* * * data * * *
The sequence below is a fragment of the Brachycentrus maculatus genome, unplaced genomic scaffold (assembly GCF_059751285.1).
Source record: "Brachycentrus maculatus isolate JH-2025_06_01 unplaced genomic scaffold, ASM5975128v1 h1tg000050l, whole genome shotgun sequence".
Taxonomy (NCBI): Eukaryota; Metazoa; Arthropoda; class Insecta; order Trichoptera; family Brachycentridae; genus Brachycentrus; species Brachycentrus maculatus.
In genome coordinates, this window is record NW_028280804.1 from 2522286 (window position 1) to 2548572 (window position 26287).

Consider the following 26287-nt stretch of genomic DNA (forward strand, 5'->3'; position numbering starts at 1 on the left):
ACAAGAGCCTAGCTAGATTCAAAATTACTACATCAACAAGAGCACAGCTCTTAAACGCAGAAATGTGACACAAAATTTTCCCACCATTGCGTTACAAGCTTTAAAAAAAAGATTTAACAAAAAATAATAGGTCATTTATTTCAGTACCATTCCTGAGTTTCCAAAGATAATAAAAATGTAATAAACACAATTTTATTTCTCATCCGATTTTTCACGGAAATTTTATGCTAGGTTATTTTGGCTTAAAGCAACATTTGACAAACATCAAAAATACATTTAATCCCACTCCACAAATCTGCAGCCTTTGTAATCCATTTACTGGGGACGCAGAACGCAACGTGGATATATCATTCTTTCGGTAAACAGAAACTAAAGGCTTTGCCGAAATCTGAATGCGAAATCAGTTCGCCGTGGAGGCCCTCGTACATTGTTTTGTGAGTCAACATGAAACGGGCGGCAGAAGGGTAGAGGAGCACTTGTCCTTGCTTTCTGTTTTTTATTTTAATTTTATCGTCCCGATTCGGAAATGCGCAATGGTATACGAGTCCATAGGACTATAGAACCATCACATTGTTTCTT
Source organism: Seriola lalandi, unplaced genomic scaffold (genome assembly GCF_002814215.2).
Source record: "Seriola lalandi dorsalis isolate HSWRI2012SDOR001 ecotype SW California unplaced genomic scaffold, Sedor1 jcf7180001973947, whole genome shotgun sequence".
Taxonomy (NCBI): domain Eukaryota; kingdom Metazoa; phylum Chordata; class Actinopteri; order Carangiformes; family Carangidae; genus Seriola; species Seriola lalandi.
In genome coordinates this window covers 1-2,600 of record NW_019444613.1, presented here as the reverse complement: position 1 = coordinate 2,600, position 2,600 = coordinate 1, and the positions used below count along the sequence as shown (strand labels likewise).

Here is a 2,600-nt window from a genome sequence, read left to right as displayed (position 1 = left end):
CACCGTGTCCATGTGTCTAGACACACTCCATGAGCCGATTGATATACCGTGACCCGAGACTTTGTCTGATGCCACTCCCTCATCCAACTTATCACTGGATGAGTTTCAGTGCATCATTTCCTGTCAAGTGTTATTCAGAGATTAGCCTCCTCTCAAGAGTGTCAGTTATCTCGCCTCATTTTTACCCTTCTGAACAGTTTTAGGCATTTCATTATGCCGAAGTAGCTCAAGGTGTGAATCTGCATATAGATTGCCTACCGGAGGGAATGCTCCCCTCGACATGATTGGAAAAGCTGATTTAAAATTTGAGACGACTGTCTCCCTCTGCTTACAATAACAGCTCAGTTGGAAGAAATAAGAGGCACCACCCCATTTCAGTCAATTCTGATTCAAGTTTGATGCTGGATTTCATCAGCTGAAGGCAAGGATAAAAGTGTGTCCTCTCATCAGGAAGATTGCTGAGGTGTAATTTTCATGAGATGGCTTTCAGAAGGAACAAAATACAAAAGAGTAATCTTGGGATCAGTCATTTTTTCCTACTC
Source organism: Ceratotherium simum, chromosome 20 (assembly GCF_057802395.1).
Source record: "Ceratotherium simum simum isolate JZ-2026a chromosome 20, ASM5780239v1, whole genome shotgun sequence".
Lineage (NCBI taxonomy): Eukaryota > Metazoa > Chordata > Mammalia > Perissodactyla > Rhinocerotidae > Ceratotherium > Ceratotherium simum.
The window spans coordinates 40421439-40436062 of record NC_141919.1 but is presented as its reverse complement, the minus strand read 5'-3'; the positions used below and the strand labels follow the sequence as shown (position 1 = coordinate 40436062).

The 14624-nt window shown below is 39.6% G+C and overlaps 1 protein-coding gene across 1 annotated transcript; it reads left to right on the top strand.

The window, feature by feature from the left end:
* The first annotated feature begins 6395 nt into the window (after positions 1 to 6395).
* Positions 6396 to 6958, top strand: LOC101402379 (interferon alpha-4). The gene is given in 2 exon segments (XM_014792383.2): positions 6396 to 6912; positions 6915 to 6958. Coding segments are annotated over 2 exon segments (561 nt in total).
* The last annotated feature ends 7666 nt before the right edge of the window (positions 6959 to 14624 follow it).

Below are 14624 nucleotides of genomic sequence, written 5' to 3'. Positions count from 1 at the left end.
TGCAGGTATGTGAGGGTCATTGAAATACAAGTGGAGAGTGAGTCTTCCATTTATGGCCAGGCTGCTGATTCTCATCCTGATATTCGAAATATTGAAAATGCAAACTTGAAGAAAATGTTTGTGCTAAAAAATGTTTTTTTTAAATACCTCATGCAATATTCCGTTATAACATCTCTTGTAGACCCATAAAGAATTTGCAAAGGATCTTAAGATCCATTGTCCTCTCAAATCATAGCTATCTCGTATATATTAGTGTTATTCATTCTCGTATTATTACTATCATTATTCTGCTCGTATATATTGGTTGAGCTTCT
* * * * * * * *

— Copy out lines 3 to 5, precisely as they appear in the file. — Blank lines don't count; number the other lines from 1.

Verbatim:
Taxonomy (NCBI): Eukaryota; Metazoa; Arthropoda; class Insecta; order Trichoptera; family Brachycentridae; genus Brachycentrus; species Brachycentrus maculatus.
In genome coordinates, this window is record NW_028280804.1 from 2522286 (window position 1) to 2548572 (window position 26287).

Consider the following 26287-nt stretch of genomic DNA (forward strand, 5'->3'; position numbering starts at 1 on the left):